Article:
Mark Reads ‘Going Postal’: Chapter 7, Part II

In the second half of the seventh chapter of Going Postal, Moist learns some very important information and has a meeting with Vetinari. Intrigued? Then it’s time for Mark to read Discworld. 

I don’t know where this is going, y’all. AT ALL. This just keeps getting weirder and weirder, and I love that. I think about the only thread I have a grasp on is that of Reacher Gilt and Moist, and the second half of this chapter pushes those two towards a confrontation that really does feel inevitable. But if Moist is actually about to do what he says he’s going to do… well, then I’m lost. He’s gonna leave Ankh-Morpork to deliver the mail to Sto Lat himself? What sort of story will come from that?

But I’m jumping ahead of myself. Let’s start first with the Prehumous Professor of Morbid Bibliomancy, Ladislav Pelc. I don’t know that there’s a whole lot that he shares with Moist that I hadn’t figured out, but it was nice to get such a detailed confirmation that the undelivered letters have achieved a strange sort of life because they have gone undelivered for so long. It does also destroy that theory I had earlier that Moist had been “tested” by those hallucinations. It wasn’t a test; it was a cry for help. If we accept Pelc’s theories—and I have no reason not to, given how words and beliefs work on the Disc—then it explains so much of what’s happening in the Post Office, where thousands upon thousands of letters have sat for decades, becoming more and more desperate to be delivered. Oh god, Moist really did transform himself in an avatar, even though he initially tries to say that this definitely did not happen. But remember when the mail swirled around him and chose him? Yeah, nice try, Moist, but these letters chose you.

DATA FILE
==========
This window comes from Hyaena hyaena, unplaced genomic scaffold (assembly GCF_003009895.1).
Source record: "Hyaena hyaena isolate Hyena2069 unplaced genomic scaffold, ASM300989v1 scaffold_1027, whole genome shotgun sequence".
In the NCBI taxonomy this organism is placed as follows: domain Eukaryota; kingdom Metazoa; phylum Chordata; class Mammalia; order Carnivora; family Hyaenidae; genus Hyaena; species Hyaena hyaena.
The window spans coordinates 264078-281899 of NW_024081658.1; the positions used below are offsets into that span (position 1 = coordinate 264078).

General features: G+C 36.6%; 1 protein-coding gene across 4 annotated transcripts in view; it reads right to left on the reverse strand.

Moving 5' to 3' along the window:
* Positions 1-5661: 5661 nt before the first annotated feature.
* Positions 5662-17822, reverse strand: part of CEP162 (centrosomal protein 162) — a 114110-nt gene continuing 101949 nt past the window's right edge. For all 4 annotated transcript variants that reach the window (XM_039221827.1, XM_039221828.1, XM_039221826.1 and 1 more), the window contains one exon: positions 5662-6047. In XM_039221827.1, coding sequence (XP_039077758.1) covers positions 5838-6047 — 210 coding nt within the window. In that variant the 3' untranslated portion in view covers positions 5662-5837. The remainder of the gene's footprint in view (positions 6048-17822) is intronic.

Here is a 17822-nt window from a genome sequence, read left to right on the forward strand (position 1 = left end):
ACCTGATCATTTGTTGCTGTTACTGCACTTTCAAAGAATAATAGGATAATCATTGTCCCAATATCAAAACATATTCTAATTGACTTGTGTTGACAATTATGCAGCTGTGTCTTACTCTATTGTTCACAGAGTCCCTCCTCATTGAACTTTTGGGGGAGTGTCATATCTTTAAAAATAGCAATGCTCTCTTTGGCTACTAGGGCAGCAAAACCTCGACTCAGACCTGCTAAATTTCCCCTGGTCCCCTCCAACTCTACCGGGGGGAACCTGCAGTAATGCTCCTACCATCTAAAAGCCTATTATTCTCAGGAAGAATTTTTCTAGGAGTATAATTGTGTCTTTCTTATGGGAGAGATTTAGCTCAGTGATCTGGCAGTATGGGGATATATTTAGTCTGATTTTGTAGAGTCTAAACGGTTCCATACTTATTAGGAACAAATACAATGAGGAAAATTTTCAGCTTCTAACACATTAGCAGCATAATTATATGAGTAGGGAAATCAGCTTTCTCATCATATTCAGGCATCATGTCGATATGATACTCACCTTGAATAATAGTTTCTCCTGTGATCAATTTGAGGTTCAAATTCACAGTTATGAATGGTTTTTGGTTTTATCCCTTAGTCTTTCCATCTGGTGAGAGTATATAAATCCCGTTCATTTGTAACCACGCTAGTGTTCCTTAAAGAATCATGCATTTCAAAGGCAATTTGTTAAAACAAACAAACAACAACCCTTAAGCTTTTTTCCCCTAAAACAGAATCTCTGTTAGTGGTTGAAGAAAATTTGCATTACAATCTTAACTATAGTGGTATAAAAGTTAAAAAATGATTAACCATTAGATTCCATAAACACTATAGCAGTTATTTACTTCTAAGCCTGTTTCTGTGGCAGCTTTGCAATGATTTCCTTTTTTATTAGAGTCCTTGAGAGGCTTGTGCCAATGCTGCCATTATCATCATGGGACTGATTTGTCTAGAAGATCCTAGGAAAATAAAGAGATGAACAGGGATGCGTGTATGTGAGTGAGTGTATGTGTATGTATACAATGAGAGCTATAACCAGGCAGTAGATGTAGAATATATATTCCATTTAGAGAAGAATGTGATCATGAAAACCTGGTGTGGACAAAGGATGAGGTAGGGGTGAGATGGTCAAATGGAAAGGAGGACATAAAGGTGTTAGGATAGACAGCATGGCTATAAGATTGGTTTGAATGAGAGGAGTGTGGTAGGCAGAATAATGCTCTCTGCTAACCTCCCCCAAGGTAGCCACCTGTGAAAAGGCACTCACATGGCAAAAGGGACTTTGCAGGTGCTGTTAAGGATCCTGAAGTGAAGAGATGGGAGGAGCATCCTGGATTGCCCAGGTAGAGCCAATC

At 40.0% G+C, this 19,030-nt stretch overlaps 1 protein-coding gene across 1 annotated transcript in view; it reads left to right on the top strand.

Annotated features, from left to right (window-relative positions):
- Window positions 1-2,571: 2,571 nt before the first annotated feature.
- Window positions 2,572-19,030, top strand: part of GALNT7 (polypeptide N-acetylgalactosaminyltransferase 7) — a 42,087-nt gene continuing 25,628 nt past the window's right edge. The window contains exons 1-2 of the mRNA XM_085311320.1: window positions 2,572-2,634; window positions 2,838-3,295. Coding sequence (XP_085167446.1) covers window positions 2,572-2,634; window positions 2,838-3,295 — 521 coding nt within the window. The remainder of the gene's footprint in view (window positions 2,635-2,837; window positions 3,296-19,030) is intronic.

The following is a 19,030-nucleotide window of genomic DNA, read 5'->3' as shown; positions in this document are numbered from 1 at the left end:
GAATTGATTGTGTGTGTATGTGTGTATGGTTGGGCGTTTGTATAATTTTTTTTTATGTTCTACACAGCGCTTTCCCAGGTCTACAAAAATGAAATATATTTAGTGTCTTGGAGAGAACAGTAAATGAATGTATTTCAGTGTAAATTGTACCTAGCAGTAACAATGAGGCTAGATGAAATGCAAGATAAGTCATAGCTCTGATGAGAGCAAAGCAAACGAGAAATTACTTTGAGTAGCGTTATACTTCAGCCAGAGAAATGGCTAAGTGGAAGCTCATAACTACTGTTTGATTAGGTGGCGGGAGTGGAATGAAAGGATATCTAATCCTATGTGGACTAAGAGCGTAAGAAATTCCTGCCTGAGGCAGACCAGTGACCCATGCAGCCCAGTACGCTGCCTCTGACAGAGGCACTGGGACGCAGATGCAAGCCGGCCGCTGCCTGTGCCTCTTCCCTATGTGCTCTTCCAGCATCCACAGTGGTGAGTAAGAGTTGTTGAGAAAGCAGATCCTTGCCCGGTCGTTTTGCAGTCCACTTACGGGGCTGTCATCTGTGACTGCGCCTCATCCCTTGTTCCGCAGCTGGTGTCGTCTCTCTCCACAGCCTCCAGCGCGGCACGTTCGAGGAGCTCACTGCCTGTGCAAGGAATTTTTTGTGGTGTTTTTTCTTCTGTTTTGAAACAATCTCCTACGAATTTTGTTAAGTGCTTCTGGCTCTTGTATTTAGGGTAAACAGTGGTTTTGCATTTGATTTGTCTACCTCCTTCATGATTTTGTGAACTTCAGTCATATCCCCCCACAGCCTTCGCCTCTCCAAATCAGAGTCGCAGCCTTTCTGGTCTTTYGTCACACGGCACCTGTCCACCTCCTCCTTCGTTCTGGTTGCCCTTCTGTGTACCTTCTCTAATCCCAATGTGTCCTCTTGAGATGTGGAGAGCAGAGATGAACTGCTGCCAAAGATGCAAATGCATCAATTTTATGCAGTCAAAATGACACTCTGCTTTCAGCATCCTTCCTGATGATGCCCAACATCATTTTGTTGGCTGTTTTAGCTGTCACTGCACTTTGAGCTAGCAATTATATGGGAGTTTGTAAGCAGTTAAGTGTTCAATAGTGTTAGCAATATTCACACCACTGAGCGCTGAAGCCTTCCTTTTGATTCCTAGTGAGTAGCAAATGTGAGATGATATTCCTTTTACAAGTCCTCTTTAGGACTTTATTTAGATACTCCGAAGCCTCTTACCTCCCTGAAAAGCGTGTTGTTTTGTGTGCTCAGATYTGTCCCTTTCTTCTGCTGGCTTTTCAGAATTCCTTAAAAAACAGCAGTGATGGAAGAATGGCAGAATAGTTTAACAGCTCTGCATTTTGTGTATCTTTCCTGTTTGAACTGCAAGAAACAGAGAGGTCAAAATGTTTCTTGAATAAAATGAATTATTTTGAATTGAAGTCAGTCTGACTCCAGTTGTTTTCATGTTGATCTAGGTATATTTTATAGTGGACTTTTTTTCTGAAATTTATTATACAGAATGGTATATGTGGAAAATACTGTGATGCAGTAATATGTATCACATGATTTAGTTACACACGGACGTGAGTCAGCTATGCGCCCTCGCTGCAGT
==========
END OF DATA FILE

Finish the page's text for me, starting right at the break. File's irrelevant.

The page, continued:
Also, bless this line:

“They’re not trying to hurt anyone, Mr. Lipvig,” said Pelc. “They just want deliverance.”

HOW DOES PRATCHETT KEEP DOING THIS SHIT WITH WORDS. HOW THE FUCK. Also: wizards in a jar. I’m still trying to wrap my head around this. I mean, it’s just so silly? Wizards can take an Early Death, which is an early retirement but from LIFE, and you can be brought back from it if you want? Which doesn’t sound like something that Professor Goitre doesn’t want because there’s just endless eating in whatever afterlife he’s in??? I don’t know if this will ever come up again, so I’m just going to appreciate it for being so goddamn strange, y’all. 

Now, I’d like to think that after thirty-three Discworld books, I feel like I have a grasp on Vetinari, who has appeared in so very many of them. And I know that Drumknott’s advice is spot-on: 

“Now, now, Postmaster,” said Drumknott, pushing him gently back into his chair, “don’t distress yourself unduly. In my experience, his lordship is a… complex man. It is not wise to anticipate his reactions.”